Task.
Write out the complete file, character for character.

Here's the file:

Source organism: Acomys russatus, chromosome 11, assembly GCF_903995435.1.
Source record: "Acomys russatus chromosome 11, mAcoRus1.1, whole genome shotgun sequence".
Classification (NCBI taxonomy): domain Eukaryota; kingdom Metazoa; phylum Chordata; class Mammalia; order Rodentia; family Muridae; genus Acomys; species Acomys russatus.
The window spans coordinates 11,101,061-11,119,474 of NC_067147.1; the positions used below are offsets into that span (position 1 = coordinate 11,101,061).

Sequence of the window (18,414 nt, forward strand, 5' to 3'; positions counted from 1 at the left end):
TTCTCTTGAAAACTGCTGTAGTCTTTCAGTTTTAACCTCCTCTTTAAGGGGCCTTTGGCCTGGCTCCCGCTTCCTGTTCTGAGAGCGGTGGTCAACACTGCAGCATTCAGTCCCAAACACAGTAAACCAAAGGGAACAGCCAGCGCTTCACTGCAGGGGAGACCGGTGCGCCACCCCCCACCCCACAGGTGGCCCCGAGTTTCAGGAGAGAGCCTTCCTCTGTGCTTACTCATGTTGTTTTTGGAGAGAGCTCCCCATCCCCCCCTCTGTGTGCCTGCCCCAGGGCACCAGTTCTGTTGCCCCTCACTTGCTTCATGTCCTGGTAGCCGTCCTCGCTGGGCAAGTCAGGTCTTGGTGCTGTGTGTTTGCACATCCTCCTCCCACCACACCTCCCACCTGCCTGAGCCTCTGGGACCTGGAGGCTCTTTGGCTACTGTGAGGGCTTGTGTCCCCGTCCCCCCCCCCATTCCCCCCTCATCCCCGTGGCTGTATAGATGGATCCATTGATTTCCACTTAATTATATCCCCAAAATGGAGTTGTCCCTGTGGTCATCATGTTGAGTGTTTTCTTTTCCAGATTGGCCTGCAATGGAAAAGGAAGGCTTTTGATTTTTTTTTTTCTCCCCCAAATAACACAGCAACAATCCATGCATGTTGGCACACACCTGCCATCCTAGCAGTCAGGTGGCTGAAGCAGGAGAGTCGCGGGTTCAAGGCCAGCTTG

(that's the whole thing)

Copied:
Source organism: Acomys russatus, chromosome 11, assembly GCF_903995435.1.
Source record: "Acomys russatus chromosome 11, mAcoRus1.1, whole genome shotgun sequence".
Classification (NCBI taxonomy): domain Eukaryota; kingdom Metazoa; phylum Chordata; class Mammalia; order Rodentia; family Muridae; genus Acomys; species Acomys russatus.
The window spans coordinates 11,101,061-11,119,474 of NC_067147.1; the positions used below are offsets into that span (position 1 = coordinate 11,101,061).

Sequence of the window (18,414 nt, forward strand, 5' to 3'; positions counted from 1 at the left end):
TTCTCTTGAAAACTGCTGTAGTCTTTCAGTTTTAACCTCCTCTTTAAGGGGCCTTTGGCCTGGCTCCCGCTTCCTGTTCTGAGAGCGGTGGTCAACACTGCAGCATTCAGTCCCAAACACAGTAAACCAAAGGGAACAGCCAGCGCTTCACTGCAGGGGAGACCGGTGCGCCACCCCCCACCCCACAGGTGGCCCCGAGTTTCAGGAGAGAGCCTTCCTCTGTGCTTACTCATGTTGTTTTTGGAGAGAGCTCCCCATCCCCCCCTCTGTGTGCCTGCCCCAGGGCACCAGTTCTGTTGCCCCTCACTTGCTTCATGTCCTGGTAGCCGTCCTCGCTGGGCAAGTCAGGTCTTGGTGCTGTGTGTTTGCACATCCTCCTCCCACCACACCTCCCACCTGCCTGAGCCTCTGGGACCTGGAGGCTCTTTGGCTACTGTGAGGGCTTGTGTCCCCGTCCCCCCCCCCATTCCCCCCTCATCCCCGTGGCTGTATAGATGGATCCATTGATTTCCACTTAATTATATCCCCAAAATGGAGTTGTCCCTGTGGTCATCATGTTGAGTGTTTTCTTTTCCAGATTGGCCTGCAATGGAAAAGGAAGGCTTTTGATTTTTTTTTTTCTCCCCCAAATAACACAGCAACAATCCATGCATGTTGGCACACACCTGCCATCCTAGCAGTCAGGTGGCTGAAGCAGGAGAGTCGCGGGTTCAAGGCCAGCTTG